We also work on the enteropathogenic members of the Yersinia genus. Again we use genomics data to investigate the evolution of pathogenesis in this model bacterial genus. We also have a keen interest in studying localised short term evolution in subsets of the enteropathogenic species.

As with ExPEC our goal is to marry the genomic data with differential phenotype data across population sets. To do this we heavily employ classical bacterial genetics techniques with surrogate infection models, in particular Galleria mellonella.

Other activities

  • Elected member of the Microbiology Society Prokaryotic Division since 2012
    Alan is now in his second elected term having organised several key symposia for the society annual conference
  • Editor for the society journal Microbial Genomics

Publications

Liu L, Feng Y, McNally A and Zong Z. 2018. blaNDM-21, a new variant of blaNDM in an Escherichia coli clinical isolate carrying blaCTX-M-55 and rmtB. J Antimicrob Chemother. doi: 10.1093/jac/dky226.

Zong Z, Fenn S, Connor C, Feng Y and McNally A. 2018. Complete genomic characterization of two Escherichia coli lineages responsible for a cluster of carbapenem-resistant infections in a Chinese hospital. J Antimicrob Chemother.  doi: 10.1093/jac/dky210.

Méric G, McNally A, Pessia A, Mourkas E, Pascoe B, Mageiros L, Corrander J and Sheppard SK. 2018. Convergent Amino Acid Signatures in Polyphyletic Campylobacter jejuni Subpopulations Suggest Human Niche Tropism. Genome biol Evol. 10 (3), 763-774   

Seecharran T, Kalin-Manttari L, Koskela K, Nikkari S, Dickins B, Corander J, Skurnik M and McNally A. 2017. Phylogeographic separation and formation of sexually discrete lineages in a global population of Yersinia pseudotuberculosis. Microb Genom. 3(10):e000133.

de Vos MGJ, Zagorski M, McNally A and Bollenbach T. (2017). Interaction networks, ecological stability, and collective antibiotic tolerance in polymicrobial infections. Proc Natl Acad Sci. 114:10666-10671.

Harrison F, McNally A, da Silva AC, Heeb S and Diggle SP. (2017). Optimised chronic infection models demonstrate that siderophore 'cheating' in Pseudomonas aeruginosa is context specific. ISME J. 11:2492-2509.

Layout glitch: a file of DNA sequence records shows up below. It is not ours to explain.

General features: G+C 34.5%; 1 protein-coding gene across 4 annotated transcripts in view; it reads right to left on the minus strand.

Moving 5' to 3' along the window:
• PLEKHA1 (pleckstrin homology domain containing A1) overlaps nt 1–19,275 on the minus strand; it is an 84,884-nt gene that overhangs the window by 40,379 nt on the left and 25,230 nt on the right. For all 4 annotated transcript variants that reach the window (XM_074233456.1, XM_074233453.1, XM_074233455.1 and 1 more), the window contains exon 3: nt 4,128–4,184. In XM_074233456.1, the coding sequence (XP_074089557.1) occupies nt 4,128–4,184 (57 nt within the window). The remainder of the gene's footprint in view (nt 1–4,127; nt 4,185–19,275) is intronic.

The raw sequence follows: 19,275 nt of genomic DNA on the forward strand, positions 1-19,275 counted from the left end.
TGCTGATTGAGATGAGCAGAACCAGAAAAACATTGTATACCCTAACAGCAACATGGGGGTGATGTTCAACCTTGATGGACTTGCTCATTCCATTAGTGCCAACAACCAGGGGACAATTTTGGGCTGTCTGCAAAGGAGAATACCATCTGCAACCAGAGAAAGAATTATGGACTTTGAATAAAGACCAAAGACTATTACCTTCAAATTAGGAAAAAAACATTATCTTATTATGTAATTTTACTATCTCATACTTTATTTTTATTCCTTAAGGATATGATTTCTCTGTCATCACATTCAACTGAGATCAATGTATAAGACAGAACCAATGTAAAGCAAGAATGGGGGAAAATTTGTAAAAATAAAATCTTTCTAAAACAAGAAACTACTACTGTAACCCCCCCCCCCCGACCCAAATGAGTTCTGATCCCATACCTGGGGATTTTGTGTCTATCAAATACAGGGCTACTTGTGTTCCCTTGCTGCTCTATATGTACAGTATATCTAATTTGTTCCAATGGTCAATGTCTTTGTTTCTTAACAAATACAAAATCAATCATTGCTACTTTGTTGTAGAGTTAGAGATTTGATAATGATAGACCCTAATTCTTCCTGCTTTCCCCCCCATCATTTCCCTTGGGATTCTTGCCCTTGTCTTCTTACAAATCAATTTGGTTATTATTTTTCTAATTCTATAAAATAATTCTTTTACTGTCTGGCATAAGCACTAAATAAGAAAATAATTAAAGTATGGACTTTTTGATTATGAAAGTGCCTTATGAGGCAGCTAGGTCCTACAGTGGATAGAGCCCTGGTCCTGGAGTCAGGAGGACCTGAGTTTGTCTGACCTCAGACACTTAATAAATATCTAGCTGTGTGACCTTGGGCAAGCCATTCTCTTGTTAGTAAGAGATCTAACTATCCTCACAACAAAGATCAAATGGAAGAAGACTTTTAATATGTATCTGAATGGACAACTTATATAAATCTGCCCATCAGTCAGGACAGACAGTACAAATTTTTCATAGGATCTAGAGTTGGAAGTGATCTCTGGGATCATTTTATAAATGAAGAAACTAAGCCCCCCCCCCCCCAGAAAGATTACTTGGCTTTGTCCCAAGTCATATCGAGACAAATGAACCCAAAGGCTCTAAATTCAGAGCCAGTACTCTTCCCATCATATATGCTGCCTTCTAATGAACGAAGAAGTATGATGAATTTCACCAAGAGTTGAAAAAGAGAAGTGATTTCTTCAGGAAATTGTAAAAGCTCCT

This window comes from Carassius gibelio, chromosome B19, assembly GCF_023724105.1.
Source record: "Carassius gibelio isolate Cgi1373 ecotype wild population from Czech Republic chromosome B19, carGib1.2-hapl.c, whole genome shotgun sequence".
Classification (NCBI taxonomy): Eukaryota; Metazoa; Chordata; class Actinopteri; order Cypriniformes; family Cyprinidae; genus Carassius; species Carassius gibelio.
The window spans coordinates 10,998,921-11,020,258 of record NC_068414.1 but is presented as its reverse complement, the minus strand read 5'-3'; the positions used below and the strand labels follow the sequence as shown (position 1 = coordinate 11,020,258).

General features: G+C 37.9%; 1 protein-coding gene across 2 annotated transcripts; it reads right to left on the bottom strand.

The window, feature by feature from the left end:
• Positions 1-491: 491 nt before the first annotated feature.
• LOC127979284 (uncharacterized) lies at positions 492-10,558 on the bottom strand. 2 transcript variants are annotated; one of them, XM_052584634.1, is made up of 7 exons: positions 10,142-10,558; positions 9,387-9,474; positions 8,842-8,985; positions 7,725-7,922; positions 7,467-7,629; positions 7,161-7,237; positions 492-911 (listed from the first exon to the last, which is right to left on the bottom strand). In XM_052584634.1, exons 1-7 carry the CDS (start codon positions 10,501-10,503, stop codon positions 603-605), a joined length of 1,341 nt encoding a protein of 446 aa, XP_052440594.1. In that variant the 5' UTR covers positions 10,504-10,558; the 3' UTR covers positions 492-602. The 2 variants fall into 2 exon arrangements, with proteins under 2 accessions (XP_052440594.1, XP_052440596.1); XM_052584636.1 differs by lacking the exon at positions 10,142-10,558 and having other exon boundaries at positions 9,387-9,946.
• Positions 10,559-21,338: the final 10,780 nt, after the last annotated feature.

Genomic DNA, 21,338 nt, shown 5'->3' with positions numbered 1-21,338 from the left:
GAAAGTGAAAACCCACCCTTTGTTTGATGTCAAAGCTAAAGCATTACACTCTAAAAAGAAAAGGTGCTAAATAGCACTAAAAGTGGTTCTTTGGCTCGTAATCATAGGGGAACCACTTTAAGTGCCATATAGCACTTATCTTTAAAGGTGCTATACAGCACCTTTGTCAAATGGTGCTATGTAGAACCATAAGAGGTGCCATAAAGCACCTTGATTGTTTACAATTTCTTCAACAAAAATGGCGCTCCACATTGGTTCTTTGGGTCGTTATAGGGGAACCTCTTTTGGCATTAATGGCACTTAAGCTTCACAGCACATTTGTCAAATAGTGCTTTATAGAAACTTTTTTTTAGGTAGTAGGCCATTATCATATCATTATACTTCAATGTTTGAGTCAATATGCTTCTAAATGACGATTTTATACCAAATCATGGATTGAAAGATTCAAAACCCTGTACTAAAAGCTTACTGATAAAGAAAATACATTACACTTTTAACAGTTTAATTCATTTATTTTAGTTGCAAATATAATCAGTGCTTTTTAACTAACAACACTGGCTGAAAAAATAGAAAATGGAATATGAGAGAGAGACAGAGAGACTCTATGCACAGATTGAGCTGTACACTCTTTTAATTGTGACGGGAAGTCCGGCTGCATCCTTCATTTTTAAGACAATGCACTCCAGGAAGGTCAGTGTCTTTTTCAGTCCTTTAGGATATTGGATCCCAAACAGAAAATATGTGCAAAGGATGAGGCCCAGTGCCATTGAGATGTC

McInerney JO, McNally A and O'Connell MJ. 2017. Why prokaryotes have pangeomes. Nat Microbiol. 2:17040.

McNally A, Oren Y, Kelly D, Pascoe B, Dunn S, Sreecharan T, Vehkala M, Välimäki N, Prentice MB, Ashour A, Avram O, Pupko T, Dobrindt U, Literak I, Guenther S, Schaufler K, Wieler LH, Zhiyong Z, Sheppard SK, McInerney JO and Corander J. (2016). Combined analysis of variation in core, accessory and regulatory genome regions provides a super-resolution view into the evolution of bacterial populations. PLoS Genetics. 12: e1006280.

McNally A, Thomson NR, Reuter S and Wren BW (2016) 'Add, stir and reduce': Yersinia spp. as model bacteria for pathogen evolution. Nat Rev Microbiol 14(3):177-90

Alhashash F, Wang X, Paszkiewicz K, Diggle M, Zong Z and McNally A (2016) Increase in bacteraemia cases in the East Midlands region of the UK due to MDR Escherichia coli ST73: high levels of genomic and plasmid diversity in causative isolates. J Antimicrob Chemother 71(2):339-43

Reuter S, Corander J, de Been M, Harris S, Cheng L, Hall M, Thomson NR and McNally A (2015) Directional gene flow and ecological separation in Yersinia enterocolitica. Microbial Genomics 1

Reuter S, Connor TR, Barquist L, Walker D, Feltwell T, Harris S, Fookes M, Hall ME, Fuchs TM, DuFour M, Prentice M, Wren BW, Carniel E, Skurnik M, Falcão JP, Fukushima H, Scholz HC, Parkhill J, Achtman M, McNally A and Thomson NR.  (2014). Parallel independent evolution of pathogenicity within the genus Yersinia. Proc Nat Acad Sci USA. 111: 6768-73.

Zhao F, Feng Y, Lü X, McNally A and Zong Z. 2017. IncP Plasmid CarryingColistin Resistance Gene mcr-1 in Klebsiella pneumoniae from Hospital Sewage. Antimicrob Agents Chemother. 61:e02229-16.